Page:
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April 8, 2013 Readers Write 1 Comment

Optimization and ROI on HIT Investments
By Dave Vreeland

4-8-2013 8-13-34 PM

During HIMSS 13, our company had the privilege of bringing together a select group of HIT executives from some of the nation’s leading health systems for a breakfast discussion. The food was impeccable thanks to Chef Donald Link. The topic was measuring and maximizing ROI on HIT investments.

While incentive dollars offer a simple measure of ROI on the revenue side of the ledger, this represents only one aspect of the substantial benefits clinical systems can yield. The takeaway: a proper optimization program with broader consideration for the projects comprising it can bring a truly positive return to healthcare organizations over a 10-15 year period if properly considered and executed.

Since the passage of HITECH four years ago, we’ve seen vast deployment of clinical information systems across the country, many of which were highly accelerated in the rush to meet Meaningful Use and other regulatory deadlines. We’ve also seen these accelerated implementation projects, both successful and troubled, spawn subsequent optimization efforts, some focused on resolving original implementation issues and some focused on achieving benefits that could not have been anticipated earlier and became evident only after a wide audience of end users was actively working within the system.

We have learned whether an organization approached its baseline implementation strategically, with a focus on workflow and clinical quality goals, or took a more tactical approach targeted toward achieving minimal Meaningful Use and maximizing HITECH incentive payments, is unimportant in the broader scheme of things. The key lesson is that an overall program of work that includes a well-executed, relatively rapid initial clinical system implementation followed by a program of closely monitored optimization projects will maximize the financial return and other benefits.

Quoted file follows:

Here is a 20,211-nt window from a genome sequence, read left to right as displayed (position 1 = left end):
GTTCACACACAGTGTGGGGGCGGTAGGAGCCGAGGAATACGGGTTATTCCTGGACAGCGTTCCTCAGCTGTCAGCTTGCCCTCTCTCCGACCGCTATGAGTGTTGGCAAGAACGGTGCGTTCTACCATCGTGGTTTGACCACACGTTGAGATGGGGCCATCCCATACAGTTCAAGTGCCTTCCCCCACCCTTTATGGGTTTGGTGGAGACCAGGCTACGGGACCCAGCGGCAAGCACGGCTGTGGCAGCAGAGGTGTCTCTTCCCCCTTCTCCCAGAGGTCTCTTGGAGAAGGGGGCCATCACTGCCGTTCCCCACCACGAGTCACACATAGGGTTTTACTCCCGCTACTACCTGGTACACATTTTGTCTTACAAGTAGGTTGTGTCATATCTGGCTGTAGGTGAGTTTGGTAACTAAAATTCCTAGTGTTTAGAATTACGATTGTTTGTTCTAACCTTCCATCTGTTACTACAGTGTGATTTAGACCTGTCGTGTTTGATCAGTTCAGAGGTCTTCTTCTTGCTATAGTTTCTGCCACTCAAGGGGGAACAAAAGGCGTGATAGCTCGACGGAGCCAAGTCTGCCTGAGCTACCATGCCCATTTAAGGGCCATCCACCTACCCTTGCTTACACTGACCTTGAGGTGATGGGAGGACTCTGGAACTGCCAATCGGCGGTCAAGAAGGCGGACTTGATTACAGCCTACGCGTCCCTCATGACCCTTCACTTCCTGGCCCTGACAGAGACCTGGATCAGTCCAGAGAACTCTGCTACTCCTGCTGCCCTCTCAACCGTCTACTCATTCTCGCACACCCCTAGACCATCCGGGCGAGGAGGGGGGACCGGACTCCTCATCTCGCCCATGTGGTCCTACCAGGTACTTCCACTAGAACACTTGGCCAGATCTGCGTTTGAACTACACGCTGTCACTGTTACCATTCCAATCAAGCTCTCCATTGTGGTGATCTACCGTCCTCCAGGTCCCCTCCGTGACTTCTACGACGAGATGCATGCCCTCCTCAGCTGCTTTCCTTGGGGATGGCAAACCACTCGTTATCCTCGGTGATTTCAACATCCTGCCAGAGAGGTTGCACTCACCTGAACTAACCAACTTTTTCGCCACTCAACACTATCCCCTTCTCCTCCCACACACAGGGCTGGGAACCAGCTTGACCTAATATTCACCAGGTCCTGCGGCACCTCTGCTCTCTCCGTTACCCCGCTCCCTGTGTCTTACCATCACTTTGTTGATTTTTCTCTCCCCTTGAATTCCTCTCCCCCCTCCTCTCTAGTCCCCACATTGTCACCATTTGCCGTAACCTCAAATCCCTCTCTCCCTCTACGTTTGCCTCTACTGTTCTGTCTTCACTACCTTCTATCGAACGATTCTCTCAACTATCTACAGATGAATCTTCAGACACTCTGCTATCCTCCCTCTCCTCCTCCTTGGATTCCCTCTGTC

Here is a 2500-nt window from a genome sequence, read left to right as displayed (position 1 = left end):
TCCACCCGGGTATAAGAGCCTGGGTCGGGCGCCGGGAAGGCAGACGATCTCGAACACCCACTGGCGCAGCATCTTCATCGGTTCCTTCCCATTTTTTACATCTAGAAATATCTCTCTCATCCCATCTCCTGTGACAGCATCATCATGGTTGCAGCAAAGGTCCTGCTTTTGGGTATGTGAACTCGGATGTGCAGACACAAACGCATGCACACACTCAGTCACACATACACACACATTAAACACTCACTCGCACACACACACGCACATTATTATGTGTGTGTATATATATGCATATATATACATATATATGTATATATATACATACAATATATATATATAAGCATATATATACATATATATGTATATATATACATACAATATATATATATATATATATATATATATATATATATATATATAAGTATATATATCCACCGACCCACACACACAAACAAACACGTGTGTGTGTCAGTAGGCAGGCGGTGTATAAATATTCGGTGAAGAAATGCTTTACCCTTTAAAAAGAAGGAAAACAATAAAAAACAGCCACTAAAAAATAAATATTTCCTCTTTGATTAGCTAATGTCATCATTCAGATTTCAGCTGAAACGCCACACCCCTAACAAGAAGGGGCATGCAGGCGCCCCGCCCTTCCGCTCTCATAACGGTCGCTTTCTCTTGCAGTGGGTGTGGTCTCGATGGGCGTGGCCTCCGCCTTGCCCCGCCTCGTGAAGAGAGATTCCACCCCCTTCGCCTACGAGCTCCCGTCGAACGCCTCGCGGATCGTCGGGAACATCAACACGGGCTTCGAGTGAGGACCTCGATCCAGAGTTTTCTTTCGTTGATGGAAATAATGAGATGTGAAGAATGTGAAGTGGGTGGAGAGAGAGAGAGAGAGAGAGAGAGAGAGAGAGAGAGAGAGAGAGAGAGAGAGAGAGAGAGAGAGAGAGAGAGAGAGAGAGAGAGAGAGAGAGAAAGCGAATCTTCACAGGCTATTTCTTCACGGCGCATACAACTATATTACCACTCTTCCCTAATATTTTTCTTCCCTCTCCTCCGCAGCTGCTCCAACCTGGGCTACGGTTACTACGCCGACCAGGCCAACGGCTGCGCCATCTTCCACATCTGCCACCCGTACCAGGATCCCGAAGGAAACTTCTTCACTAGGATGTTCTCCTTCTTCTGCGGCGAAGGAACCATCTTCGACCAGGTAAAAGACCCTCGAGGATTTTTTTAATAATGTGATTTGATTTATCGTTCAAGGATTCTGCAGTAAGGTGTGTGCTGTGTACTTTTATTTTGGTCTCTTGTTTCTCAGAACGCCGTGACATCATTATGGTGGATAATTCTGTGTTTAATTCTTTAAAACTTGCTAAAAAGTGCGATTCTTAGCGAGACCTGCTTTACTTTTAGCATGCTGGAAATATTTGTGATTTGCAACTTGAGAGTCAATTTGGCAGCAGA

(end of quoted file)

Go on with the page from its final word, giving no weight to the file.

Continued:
Over breakfast, we shared a number of lessons learned when it comes to measuring the return on HIT investments:

  • Implementing clinical information systems is a significant investment that brings significant value.
  • Models to accurately reflect both the costs and the return on these technologies are developing, but this work is complex.
  • In order truly maximize the return on these investments, healthcare organizations must view the implementation effort more broadly and make optimization an organizational-wide operation.
  • Optimization is critical in achieving a return on HIT investments.

Dave Vreeland is a partner with Cumberland Consulting Group of Franklin, TN.

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Currently there is "1 comment" on this Article:

  1. “Implementing clinical information systems is a significant investment that brings significant value.”


    I wish that statement was at the beginning of your post- I wouldn’t have wasted my time reading it.

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